The Northern Scot's Arlene Fraser and Nat Fraser files: 2003 – Verdict helps ease family's pain
This story appeared in the Northern Scot, January 31, 2003.
ARLENE Fraser's tearful sister said: "truth and justice" would help them heal the emotional scars left by her killer Nat Fraser.
The family were in court to see Arlene's husband led away to begin his life sentence for murder.
Arlene' s mum Mrs Isabelle Thompson and step-mum Mrs Cath Mcinnes broke down in tears in the courtroom as the verdict was announced.
The family later spoke of their sadness but also delight that Fraser had finally been convicted of the horrific murder.
"I feel overwhelmed with sadness at the realisation of what has happened," said Arlene's sister Carol Gillies, her voice wavering with emotion.
"We have sat in the court and heard some terrible things. We were forewarned it wouldn't be pleasant but I wanted to be in court to hear Hector Dick's version of events and see Nat's reaction," she said.
"I couldn't stomach any more of Nat's lies. The sentence and the guilty verdict were the truth."
The family have been living a nightmare since Arlene vanished and with Fraser now behind bars they will try to rebuild their shattered lives.
Their initial hope in the first few days following her disappearance that Arlene would turn up safe and well, gave way to the realisation that she wasn't coming back and something terrible had happened to her.
Mrs Gillies said their thoughts now were with Arlene's children Jamie (15) and Natalie (10).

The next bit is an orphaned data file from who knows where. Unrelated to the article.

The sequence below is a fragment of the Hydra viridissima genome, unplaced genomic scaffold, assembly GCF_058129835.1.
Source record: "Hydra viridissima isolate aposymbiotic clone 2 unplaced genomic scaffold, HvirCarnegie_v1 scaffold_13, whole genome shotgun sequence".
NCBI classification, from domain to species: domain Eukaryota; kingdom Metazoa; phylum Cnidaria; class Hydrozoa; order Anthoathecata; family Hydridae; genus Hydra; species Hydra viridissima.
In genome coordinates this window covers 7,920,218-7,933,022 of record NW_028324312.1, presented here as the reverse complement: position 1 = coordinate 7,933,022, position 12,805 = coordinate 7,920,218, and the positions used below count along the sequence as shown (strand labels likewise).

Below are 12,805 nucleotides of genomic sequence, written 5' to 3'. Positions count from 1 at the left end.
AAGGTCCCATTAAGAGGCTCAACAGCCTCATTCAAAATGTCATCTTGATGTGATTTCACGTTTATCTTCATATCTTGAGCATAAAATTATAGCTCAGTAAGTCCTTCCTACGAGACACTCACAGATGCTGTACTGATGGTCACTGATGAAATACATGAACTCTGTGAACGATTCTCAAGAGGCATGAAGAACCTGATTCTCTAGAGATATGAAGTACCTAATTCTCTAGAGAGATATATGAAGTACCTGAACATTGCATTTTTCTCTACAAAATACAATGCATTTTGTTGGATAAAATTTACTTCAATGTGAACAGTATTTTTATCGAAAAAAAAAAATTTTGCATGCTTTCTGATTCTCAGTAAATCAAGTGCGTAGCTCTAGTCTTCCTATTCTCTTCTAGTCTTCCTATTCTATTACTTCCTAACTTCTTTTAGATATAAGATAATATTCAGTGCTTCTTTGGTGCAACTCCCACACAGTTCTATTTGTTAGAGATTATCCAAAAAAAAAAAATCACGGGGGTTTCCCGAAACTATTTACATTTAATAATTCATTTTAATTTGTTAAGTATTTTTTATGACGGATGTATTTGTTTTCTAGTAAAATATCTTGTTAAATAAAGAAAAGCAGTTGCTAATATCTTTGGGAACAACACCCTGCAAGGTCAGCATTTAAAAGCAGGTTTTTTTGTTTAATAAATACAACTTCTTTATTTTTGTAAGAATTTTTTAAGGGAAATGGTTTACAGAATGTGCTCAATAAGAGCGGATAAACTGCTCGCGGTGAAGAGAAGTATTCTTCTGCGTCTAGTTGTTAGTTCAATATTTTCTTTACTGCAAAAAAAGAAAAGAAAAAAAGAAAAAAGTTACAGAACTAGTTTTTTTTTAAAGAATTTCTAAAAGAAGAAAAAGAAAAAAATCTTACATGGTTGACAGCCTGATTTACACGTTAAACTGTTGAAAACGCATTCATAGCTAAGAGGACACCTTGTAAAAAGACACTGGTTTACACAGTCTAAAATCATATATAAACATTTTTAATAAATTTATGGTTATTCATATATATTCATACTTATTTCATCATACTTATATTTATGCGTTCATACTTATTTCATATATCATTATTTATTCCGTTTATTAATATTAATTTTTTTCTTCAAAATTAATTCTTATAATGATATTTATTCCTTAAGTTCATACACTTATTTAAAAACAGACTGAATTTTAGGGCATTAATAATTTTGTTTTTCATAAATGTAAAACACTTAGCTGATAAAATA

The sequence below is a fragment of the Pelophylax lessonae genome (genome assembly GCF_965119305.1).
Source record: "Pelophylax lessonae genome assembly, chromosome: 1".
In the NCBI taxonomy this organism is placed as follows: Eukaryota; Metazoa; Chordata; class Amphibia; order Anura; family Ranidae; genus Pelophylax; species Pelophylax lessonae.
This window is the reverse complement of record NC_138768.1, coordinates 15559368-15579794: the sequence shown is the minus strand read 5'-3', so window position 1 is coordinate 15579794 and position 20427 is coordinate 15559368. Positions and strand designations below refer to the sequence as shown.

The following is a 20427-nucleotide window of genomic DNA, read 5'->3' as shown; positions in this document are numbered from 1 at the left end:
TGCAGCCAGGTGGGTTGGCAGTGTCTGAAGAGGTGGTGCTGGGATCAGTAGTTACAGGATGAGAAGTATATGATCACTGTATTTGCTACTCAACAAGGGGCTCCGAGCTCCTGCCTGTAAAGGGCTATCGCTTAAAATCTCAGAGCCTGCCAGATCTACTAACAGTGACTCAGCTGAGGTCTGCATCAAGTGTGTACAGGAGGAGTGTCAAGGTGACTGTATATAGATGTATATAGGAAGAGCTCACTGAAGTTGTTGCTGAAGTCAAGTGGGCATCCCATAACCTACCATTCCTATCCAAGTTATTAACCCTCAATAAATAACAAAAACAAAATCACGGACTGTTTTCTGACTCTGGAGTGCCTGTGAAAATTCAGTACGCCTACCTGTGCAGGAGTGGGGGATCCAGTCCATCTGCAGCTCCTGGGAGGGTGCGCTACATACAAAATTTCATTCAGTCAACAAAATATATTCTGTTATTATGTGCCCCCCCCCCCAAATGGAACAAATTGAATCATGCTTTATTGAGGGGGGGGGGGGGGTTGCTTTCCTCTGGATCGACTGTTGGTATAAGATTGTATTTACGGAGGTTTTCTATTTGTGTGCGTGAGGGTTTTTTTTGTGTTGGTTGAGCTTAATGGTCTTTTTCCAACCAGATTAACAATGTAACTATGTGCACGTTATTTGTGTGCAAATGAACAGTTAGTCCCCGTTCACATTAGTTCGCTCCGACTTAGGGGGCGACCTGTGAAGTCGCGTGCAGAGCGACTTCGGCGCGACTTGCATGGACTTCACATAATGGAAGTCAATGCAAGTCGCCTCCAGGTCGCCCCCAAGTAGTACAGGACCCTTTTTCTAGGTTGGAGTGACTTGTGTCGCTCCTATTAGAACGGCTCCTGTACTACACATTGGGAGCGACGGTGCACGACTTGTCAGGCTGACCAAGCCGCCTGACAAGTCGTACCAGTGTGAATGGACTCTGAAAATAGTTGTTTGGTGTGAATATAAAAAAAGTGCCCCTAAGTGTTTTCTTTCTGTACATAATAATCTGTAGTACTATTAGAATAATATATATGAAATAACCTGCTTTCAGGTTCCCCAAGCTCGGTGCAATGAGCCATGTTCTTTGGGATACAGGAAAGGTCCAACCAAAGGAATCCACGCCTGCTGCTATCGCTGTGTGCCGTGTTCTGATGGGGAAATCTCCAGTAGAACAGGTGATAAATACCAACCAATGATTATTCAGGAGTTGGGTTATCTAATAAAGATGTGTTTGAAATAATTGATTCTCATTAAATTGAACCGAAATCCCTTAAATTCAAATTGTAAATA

"It was so unnecessary. He has ruined our lives, Jamie and Natalie 's lives and his own life," she said.
"I never doubted we would get to this stage. What has kept me going was the hope that we would get justice for Arlene and somewhere nearer the truth."
Mrs Gillies ( 40) admitted the 25-year sentence imposed on Fraser had come as a shock to her, adding: ""The enormity of the crime has really hit me."
Fraser was branded "evil" by Lord Mackay as he passed sentence and Mrs Gillies said she could think of no other word to describe his actions.
She said Fraser had always come over as a plausible character who had carried off the act so well over the years.
"When he was sentenced and he was wobbling in the dock I thought: 'That is Nat finally breaking'," she added.
Arlene has never been found and Mrs Gillies said: "I believe there is no body to be found but at least we won' t have to sit and wait for news anymore."
Mrs Thompson (58) said: "I am feeling dumbstruck. It has been a hard four weeks and it was a terrible afternoon waiting for the verdict.
"I don't think he will ever get out of jail and he doesn't deserve to."
Grampian Police Assistant Chief Constable Pat Shearer told the press conference: "Our thoughts today are with Arlene, a woman whose life was brutally cut short in her prime, and her family.
"They will remain in our thoughts for many years to come.
"We hope that today's verdict will in some way help Arlene's family close a traumatic chapter and they can begin to rebuild their lives."